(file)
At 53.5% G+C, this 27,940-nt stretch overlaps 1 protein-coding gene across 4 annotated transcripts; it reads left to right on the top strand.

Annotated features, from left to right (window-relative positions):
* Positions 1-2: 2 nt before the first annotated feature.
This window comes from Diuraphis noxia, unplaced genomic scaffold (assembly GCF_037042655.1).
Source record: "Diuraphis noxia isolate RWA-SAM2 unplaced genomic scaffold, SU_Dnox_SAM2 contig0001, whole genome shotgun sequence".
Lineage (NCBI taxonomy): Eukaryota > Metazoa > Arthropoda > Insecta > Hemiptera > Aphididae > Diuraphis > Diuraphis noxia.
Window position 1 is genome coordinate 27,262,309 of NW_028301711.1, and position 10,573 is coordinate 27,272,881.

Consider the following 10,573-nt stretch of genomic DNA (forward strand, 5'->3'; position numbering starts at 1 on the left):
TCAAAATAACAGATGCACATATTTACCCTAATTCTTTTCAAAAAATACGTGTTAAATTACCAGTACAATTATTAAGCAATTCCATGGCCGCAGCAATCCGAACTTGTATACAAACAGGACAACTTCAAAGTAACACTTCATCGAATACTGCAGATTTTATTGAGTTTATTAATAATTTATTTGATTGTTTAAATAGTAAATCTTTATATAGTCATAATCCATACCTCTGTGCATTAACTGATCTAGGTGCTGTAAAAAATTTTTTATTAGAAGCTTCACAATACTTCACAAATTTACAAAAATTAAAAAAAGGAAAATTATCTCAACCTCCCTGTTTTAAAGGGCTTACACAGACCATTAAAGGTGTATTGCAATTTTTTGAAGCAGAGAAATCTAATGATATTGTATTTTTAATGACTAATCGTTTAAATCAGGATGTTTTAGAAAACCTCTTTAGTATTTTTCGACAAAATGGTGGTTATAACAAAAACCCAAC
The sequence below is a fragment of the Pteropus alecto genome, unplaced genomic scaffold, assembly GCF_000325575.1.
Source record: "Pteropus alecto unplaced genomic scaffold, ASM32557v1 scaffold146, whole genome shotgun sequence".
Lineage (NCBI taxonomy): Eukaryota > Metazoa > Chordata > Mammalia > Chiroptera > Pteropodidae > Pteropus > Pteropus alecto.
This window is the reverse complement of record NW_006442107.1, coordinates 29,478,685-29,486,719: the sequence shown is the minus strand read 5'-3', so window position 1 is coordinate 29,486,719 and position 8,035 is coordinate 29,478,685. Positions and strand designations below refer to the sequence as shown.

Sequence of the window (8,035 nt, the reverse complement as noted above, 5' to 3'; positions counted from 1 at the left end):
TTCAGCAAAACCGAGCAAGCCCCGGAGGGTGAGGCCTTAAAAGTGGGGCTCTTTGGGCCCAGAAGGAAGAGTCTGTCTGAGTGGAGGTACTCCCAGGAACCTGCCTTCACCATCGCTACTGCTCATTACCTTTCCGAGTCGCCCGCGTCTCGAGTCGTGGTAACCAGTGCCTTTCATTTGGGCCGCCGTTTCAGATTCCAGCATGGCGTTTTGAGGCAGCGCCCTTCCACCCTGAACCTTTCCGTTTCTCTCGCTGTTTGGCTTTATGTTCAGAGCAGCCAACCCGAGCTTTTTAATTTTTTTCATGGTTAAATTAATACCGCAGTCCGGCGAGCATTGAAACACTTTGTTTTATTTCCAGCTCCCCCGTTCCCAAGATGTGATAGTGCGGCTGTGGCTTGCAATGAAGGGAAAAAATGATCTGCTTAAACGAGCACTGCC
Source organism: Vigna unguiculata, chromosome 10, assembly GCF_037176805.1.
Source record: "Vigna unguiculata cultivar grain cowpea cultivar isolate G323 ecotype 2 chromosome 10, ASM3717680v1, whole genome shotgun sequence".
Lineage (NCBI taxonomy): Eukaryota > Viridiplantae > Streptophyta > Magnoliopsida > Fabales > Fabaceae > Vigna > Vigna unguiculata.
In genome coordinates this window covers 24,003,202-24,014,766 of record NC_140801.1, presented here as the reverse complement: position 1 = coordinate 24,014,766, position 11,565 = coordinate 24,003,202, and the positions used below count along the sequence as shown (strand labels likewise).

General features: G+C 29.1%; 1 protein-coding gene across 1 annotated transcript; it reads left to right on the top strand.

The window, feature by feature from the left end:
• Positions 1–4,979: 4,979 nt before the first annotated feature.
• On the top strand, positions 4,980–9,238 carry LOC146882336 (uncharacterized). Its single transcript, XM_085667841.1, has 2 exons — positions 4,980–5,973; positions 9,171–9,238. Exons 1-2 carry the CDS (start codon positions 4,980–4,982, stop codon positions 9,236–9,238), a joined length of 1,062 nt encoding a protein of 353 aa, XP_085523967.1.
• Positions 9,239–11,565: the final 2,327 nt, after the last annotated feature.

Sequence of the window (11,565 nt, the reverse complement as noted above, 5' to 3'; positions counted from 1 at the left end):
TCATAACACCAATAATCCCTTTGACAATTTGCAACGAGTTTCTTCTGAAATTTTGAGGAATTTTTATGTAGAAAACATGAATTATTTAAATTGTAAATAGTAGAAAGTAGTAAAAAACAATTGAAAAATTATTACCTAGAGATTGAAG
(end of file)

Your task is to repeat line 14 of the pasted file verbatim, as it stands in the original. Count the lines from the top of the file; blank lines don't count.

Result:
Sequence of the window (8,035 nt, the reverse complement as noted above, 5' to 3'; positions counted from 1 at the left end):